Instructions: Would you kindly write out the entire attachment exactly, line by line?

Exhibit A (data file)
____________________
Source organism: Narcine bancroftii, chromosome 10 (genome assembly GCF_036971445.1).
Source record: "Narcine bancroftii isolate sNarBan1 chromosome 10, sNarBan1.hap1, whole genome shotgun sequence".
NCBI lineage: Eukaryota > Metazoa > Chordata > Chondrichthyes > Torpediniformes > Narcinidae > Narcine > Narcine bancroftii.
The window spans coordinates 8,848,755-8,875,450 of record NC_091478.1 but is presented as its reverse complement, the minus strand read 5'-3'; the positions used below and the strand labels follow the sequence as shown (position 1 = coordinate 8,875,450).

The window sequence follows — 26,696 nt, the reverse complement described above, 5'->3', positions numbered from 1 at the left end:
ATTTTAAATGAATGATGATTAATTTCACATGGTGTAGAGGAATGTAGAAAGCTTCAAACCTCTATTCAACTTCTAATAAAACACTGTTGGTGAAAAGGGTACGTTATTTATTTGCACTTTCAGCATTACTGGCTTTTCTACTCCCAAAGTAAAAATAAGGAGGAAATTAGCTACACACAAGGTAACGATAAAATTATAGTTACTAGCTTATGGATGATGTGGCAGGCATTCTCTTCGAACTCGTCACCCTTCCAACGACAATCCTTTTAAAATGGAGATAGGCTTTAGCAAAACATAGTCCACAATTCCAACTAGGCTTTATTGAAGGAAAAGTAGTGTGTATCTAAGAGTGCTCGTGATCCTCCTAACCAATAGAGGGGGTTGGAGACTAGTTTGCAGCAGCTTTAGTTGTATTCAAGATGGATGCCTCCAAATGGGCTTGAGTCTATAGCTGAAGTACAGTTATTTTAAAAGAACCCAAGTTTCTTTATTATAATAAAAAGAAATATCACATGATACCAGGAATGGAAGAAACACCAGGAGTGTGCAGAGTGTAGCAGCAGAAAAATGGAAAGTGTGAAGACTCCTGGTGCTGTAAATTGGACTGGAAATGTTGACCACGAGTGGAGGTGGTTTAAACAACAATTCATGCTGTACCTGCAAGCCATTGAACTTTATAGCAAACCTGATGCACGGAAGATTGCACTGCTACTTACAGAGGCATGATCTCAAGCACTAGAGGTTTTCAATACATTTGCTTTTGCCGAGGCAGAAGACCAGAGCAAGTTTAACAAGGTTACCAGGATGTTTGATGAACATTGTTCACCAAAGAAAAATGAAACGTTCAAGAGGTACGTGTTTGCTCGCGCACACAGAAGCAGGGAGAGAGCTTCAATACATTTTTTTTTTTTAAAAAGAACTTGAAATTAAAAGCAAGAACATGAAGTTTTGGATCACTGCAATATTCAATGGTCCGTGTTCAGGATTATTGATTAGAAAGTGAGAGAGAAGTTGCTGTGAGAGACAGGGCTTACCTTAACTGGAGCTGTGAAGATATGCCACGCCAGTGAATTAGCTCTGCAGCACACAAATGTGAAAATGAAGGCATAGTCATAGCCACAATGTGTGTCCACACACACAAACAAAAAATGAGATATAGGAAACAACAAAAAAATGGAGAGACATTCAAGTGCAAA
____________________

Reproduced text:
Source organism: Narcine bancroftii, chromosome 10 (genome assembly GCF_036971445.1).
Source record: "Narcine bancroftii isolate sNarBan1 chromosome 10, sNarBan1.hap1, whole genome shotgun sequence".
NCBI lineage: Eukaryota > Metazoa > Chordata > Chondrichthyes > Torpediniformes > Narcinidae > Narcine > Narcine bancroftii.
The window spans coordinates 8,848,755-8,875,450 of record NC_091478.1 but is presented as its reverse complement, the minus strand read 5'-3'; the positions used below and the strand labels follow the sequence as shown (position 1 = coordinate 8,875,450).

The window sequence follows — 26,696 nt, the reverse complement described above, 5'->3', positions numbered from 1 at the left end:
ATTTTAAATGAATGATGATTAATTTCACATGGTGTAGAGGAATGTAGAAAGCTTCAAACCTCTATTCAACTTCTAATAAAACACTGTTGGTGAAAAGGGTACGTTATTTATTTGCACTTTCAGCATTACTGGCTTTTCTACTCCCAAAGTAAAAATAAGGAGGAAATTAGCTACACACAAGGTAACGATAAAATTATAGTTACTAGCTTATGGATGATGTGGCAGGCATTCTCTTCGAACTCGTCACCCTTCCAACGACAATCCTTTTAAAATGGAGATAGGCTTTAGCAAAACATAGTCCACAATTCCAACTAGGCTTTATTGAAGGAAAAGTAGTGTGTATCTAAGAGTGCTCGTGATCCTCCTAACCAATAGAGGGGGTTGGAGACTAGTTTGCAGCAGCTTTAGTTGTATTCAAGATGGATGCCTCCAAATGGGCTTGAGTCTATAGCTGAAGTACAGTTATTTTAAAAGAACCCAAGTTTCTTTATTATAATAAAAAGAAATATCACATGATACCAGGAATGGAAGAAACACCAGGAGTGTGCAGAGTGTAGCAGCAGAAAAATGGAAAGTGTGAAGACTCCTGGTGCTGTAAATTGGACTGGAAATGTTGACCACGAGTGGAGGTGGTTTAAACAACAATTCATGCTGTACCTGCAAGCCATTGAACTTTATAGCAAACCTGATGCACGGAAGATTGCACTGCTACTTACAGAGGCATGATCTCAAGCACTAGAGGTTTTCAATACATTTGCTTTTGCCGAGGCAGAAGACCAGAGCAAGTTTAACAAGGTTACCAGGATGTTTGATGAACATTGTTCACCAAAGAAAAATGAAACGTTCAAGAGGTACGTGTTTGCTCGCGCACACAGAAGCAGGGAGAGAGCTTCAATACATTTTTTTTTTTTAAAAAGAACTTGAAATTAAAAGCAAGAACATGAAGTTTTGGATCACTGCAATATTCAATGGTCCGTGTTCAGGATTATTGATTAGAAAGTGAGAGAGAAGTTGCTGTGAGAGACAGGGCTTACCTTAACTGGAGCTGTGAAGATATGCCACGCCAGTGAATTAGCTCTGCAGCACACAAATGTGAAAATGAAGGCATAGTCATAGCCACAATGTGTGTCCACACACACAAACAAAAAATGAGATATAGGAAACAACAAAAAAATGGAGAGACATTCAAGTGCAAA